Lifecycle (SDL) Mit Massiv Werkzeug-rollierenden Methoden. Damit ist (Nach Patchen) sterben von Uns Sicherheit Getestete Software Und Firmware Tatsächlich Sicher – Sie ist Nicht Mehr Angreifbar. Unser Europaweiter USP ist der Ganzheitliche – ISO 27034 Basierte – Sicherheit

Testen der Prozess Mit Den Folgenden 5 Methoden: Sicherheit durch Design: Unterstützung Bei der Entwicklung der Sicherheitsarchitektur
Bedrohungsmodellierung: Überprüfung der Sicherheitsarchitektur Auf Sicherheitslücken statische Quellcode-Analyse: Formale Prüfung des Source-Codes (Code Reading)

Penetration Testing: Simulierte Angriffe u.a. Zur Überprüfung Auf Bereits Bekannte Sicherheitslücken Inklusive Explorative testen Und Manuellem Code Auditing
Dynamische Analyse – Fuzzing als Service ®: Blackbox-Test Mit Erfahrungsgemäß Erfolgreichen Angriffsdaten Zur Identifizierung der Sicherheitslücken in der Implementierung Und Laufzeit-Umgebung.

by Lars Ubbenhorst, Consultant

The focus of this research is to analyze the amount of privacy provided in Windows 10 when using the most restrictive privacy settings available. Windows 10 has been observed to establish encrypted connections to Microsoft servers without a direct related user interaction. softScheck already identified this traffic in an earlier analysis. Now our goal is to analyze the communication by monitoring the data being sent.


  1. Setup
  2. Findings & Evaluation
  3. Conclusion

1. Setup

Since all telemetry communication is encrypted, we need to perform a man-in-the-middle attack. To do this we use a Raspberry Pi 3, which is a single-board computer the size of a credit card.
Our focus is to identify and analyze the traffic of a Windows 10 client with the most restrictive privacy settings activated. Some Windows 10 versions (Enterprise, Education, and IoT Core editions) support an additional telemetry level, telemetry level 0: security. We use a Windows 10 Enterprise client (Version 1607 – Build 14393.447) and activate this level. In our setup, we use a newly installed Windows 10 Enterprise client without any additional software. The privacy settings are set to the most restrictive values according to the TechNet article Manage connections from Windows operating system components to Microsoft service. Our final Setup is shown in the following figure:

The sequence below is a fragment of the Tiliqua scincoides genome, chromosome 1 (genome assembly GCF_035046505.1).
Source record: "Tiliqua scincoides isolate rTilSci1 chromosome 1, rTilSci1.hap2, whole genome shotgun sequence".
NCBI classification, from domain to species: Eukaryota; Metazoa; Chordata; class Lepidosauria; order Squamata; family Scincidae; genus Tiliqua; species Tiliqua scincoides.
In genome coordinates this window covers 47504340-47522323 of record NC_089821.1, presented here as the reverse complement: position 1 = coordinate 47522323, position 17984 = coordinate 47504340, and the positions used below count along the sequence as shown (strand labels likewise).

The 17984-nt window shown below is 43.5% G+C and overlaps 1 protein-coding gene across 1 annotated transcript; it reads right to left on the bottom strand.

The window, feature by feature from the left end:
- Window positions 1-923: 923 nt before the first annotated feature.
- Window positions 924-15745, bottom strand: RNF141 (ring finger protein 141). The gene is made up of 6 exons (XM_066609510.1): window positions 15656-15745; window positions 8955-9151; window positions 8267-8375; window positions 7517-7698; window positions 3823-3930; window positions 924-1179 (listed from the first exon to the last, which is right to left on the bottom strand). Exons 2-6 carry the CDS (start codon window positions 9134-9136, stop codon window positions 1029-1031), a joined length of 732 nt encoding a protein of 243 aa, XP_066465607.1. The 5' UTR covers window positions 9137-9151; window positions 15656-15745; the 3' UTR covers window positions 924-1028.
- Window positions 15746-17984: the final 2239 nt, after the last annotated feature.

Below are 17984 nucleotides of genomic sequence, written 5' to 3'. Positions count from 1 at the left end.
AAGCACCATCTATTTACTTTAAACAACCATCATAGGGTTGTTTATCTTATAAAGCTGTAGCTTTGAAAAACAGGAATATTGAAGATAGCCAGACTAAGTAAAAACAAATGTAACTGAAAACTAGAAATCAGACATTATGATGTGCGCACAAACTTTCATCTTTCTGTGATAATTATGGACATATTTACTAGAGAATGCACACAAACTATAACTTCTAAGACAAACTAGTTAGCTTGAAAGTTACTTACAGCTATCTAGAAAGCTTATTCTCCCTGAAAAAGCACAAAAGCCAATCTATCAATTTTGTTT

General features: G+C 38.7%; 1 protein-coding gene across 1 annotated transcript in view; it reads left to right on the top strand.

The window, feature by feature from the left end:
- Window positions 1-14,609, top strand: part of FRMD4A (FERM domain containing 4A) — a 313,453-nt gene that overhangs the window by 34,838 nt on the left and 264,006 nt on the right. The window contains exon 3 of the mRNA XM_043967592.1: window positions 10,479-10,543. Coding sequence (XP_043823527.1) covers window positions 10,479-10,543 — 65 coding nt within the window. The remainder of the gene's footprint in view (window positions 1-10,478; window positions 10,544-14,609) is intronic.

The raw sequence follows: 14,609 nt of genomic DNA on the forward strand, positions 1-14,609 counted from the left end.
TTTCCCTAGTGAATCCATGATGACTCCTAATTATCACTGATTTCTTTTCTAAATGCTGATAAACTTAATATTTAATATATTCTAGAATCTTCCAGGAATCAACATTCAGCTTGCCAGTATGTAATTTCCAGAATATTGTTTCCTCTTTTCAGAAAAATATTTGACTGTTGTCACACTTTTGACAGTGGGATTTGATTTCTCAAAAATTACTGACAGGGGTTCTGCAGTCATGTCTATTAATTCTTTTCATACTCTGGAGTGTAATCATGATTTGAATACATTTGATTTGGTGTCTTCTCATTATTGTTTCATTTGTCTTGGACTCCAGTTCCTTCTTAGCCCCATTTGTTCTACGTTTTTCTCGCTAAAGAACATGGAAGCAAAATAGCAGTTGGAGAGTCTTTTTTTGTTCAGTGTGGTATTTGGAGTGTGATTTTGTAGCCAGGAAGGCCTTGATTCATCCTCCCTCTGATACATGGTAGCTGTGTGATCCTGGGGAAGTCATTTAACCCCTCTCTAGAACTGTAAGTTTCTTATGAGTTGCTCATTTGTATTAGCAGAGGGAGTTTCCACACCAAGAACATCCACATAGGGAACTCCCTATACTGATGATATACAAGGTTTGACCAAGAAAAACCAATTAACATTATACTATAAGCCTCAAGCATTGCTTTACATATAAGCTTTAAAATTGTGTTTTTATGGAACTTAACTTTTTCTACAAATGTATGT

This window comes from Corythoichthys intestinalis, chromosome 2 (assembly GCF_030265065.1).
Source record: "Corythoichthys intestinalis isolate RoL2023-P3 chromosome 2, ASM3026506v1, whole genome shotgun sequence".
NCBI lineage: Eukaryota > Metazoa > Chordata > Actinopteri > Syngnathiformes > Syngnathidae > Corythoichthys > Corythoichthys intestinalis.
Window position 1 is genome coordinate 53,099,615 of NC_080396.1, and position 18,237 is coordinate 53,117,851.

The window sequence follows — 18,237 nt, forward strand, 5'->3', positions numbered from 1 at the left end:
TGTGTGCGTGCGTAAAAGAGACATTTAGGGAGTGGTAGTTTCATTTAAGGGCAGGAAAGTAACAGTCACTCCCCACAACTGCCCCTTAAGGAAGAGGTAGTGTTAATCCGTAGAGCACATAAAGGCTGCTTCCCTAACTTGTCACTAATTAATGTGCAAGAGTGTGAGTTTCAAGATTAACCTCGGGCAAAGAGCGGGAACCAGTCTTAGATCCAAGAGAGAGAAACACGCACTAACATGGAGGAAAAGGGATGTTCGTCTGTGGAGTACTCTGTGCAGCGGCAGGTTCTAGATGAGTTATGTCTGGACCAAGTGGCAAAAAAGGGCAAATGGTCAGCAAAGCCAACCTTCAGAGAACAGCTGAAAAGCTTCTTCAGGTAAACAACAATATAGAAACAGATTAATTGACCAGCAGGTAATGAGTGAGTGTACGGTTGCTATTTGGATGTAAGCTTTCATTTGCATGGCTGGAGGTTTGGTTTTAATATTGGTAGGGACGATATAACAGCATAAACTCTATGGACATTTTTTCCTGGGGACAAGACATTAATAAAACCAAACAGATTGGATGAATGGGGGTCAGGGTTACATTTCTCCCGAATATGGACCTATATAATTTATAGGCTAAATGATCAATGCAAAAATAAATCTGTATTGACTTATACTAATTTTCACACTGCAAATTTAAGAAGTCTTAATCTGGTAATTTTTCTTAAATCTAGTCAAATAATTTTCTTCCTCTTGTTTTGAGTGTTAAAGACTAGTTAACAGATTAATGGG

Bing Request Cookies

The open source Tool mitmproxy is used to perform the man-in-the-middle-attack. SSL traffic (port 443) is being redirected to mitmproxy while all other traffic is directly forwarded using NAT. To decrypt the encrypted traffic, we use mitmproxy’s built-in Certification Authority. To make this work, we import mitmproxy’s root certificate into our Windows 10 client. Now, mitmproxy behaves as a server to our Windows 10 client and establishes (as a client) a connection to the target server, as illustrated in the following figure.

Bing Request Cookies

We benefit from Microsoft not using Certificate Pinning in this case, which means the client accepts any certificate in its certificate store.

2. Findings & Evaluation

In an analysis of the recorded network packet traces we identified several connections to Microsoft servers. In general, there are two types of connections: Bing queries and telemetry data.
A local search in the Windows start menu leads to multiple queries to bing.com. The complete search string as well as multiple prefixes of it are sent while you are typing. At this point, any connection to bing.com would not be necessary. Furthermore, the Windows 10 client repeatedly sends extensive telemetry data to Microsoft server. An overview is given in the following table:

We identified the cookie Cortana AppUID in every query the Windows 10 client sends to bing.com. Since the Anniversary Update of Windows 10, the personal assistant Cortana comes built-in. Even with all adjustments in Cortana Settings > Privacy turned off, Cortana is still running in the background. Microsoft confirmed this behavior on its website about Cortana and privacy:

If you don’t sign in and don’t give Cortana permission to use your personal Cortana data, Cortana will still be there to help you search the web and your Windows device [..] and to perform other tasks that don’t require personalization. When you use the taskbar search box, you’ll start to get search suggestions as soon as you start typing or speaking. To do this, Windows sends what you type or say to the Bing service, which interprets it in real time to provide auto-suggestions.
(Source: https://privacy.microsoft.com/en-us/windows-10-cortana-and-privacy)

Microsoft points out that, in this case, only services are made available that don’t require personalization. However, several unique cookies containing hash values were sent with the query as the following screenshot demonstrates. For this reason, it can’t be verified that queries stay anonymous. It is feasible for Microsoft to do a distinct identification with these cookies and the source IP.

Cortana cookie

As noted before, the identified Bing queries are triggered by Cortana. Due to the fact that all privacy-related settings were turned off (for maximum privacy), we did some further search. It is possible to deactivate Cortana completely. To do this, the key AllowCortana with the value 0 has to be added to the registry path: